Yesterday’s “smackdown” of Wenzel was not my most polite post (although, I don’t think it’s overly rude, either), but I defended it invoking Krugman’s recent defense of snark on the blogosphere. I’ve gotten some criticism that I should have left the snark out. Maybe the critics are right, but let me offer a defense of my tactics (in the spirit of Krugman’s argument).
Generally, we’re interested in being able to distinguish between valuable contributors and not-so-valuable contributors. One way to do this is to create signals, such as being published in high-end, scholarly journals. These journals, in turn, create their own institutions that help maintain the quality and accuracy of the signal, such as peer review. Another signal is the quality of the department of the academic. Or, you’ve followed this particular person for some time, and you are familiar with the quality of his or her output.
Many of these institutions don’t apply to the blogosphere. So, we need to create alternatives. Krugman proposes snark. Snark acts, in a way, as a peer-review. It’s a direct, and clear, way of making your opinion on the quality of another person’s output known. There’s nothing more direct than “[this person] shouldn’t be taken seriously (on these matters”).”
Maybe it comes off as rude. But, it’s not any more rude than using the term “Keynesian” as a way of distinguishing economists you should and shouldn’t read (I’m referring to the tendency of denoting anything that Rothbard didn’t explicitly approve of as “Keynesian” or “non-Austrian”). In fact, it’s hard to think of something worse than condemning an idea to what amounts to a wastebasket category, just because one or two economists you follow disagreed with it (or don’t explicitly agree with it — which oftentimes is interpreted as disagreement). Yet, this kind of activity doesn’t get criticized as much as straight-out questioning the quality of a blog’s output.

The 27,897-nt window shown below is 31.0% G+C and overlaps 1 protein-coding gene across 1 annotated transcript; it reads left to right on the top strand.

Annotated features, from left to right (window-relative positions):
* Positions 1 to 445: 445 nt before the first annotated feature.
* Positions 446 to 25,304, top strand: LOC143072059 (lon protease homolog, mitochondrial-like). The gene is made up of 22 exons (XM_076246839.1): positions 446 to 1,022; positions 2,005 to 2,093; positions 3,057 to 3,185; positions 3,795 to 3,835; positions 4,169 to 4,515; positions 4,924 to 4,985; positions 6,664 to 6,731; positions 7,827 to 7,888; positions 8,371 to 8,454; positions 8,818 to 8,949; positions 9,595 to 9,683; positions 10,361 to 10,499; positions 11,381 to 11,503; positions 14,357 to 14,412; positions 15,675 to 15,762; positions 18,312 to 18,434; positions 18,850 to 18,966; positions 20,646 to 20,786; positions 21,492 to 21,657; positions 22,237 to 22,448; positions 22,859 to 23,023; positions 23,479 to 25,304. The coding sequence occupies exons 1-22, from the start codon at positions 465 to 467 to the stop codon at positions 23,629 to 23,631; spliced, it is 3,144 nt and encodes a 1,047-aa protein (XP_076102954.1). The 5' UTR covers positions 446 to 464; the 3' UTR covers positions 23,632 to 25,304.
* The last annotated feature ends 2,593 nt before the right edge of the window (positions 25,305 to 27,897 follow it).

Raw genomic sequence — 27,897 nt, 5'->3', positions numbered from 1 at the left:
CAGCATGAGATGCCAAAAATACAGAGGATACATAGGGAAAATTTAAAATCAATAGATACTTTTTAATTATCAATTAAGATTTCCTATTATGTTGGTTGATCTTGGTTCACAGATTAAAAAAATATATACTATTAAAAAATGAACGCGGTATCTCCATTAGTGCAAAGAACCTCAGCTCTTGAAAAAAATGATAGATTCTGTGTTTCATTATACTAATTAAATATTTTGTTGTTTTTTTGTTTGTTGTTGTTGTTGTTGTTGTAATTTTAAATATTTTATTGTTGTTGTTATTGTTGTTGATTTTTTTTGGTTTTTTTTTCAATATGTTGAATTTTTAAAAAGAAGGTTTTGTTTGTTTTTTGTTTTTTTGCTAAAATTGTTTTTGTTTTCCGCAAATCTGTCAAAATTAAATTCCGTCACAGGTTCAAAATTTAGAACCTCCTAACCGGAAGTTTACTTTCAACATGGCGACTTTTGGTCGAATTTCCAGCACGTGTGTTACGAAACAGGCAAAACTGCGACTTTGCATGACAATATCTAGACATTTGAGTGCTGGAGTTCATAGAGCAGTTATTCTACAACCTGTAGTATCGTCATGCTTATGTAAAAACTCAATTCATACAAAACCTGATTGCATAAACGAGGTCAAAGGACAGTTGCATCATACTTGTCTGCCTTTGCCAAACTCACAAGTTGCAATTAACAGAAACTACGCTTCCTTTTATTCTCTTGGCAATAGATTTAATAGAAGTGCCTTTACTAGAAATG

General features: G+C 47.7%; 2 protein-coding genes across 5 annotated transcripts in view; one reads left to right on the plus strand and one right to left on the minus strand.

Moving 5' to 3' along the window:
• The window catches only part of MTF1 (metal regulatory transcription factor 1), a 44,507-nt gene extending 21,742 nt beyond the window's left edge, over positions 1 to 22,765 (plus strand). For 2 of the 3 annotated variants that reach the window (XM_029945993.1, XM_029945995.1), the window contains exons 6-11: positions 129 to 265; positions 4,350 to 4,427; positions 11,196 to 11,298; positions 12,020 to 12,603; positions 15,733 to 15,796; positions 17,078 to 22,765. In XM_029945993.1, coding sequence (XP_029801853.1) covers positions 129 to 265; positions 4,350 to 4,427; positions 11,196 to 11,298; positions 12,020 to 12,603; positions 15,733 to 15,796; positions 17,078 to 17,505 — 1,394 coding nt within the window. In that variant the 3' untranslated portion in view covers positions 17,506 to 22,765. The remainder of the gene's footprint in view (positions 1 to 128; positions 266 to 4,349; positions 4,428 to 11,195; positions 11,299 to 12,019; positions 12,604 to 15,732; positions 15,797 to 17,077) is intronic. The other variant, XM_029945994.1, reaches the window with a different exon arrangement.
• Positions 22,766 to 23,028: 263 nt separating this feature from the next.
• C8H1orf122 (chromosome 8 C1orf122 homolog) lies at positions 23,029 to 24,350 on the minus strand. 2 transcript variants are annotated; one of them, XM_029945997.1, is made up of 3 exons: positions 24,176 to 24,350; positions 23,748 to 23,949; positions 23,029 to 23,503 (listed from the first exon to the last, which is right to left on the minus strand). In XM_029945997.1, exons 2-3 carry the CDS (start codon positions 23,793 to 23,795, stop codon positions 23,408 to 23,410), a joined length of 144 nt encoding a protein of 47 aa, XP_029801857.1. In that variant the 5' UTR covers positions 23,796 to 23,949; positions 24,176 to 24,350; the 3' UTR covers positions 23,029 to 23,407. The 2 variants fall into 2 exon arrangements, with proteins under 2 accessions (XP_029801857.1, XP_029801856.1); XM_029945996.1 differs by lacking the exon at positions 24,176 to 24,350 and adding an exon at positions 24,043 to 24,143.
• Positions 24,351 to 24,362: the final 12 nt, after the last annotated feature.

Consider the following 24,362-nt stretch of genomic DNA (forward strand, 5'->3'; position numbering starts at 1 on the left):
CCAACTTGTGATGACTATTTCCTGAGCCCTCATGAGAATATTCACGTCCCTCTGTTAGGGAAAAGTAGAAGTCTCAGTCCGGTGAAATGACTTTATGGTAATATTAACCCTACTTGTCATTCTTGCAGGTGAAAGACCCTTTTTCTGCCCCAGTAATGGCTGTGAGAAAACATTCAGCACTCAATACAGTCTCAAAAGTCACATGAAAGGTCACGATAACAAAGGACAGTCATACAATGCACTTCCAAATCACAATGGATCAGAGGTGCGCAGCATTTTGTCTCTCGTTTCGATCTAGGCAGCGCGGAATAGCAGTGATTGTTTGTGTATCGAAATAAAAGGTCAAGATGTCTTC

I do sympathize with the idea that it sucks to be called out like that. I was embarrassed when David Glasner smacked me down, and directly called some of the ideas I was advocating fallacies. But, Glasner was ultimately right. And, if the ideas I was spouting were completely wrong, he was within his rights to call me out on it. And if I were to have a history of disseminating bad theory on this blog, I’d expect people to call that out too. It should serve as an incentive to make sure I know what I’m talking about (I don’t always follow this rule as much as I should, but I’m trying!).
Maybe there are better ways of signaling quality. The blogosphere is still relatively young. Maybe a few years down the road the way we interact through this medium will change. But, for the time being, snark — but, more generally, being direct when gauging the quality of others’ output — is a good alternative to institutions that work in the academic world, but not so much on the blogosphere.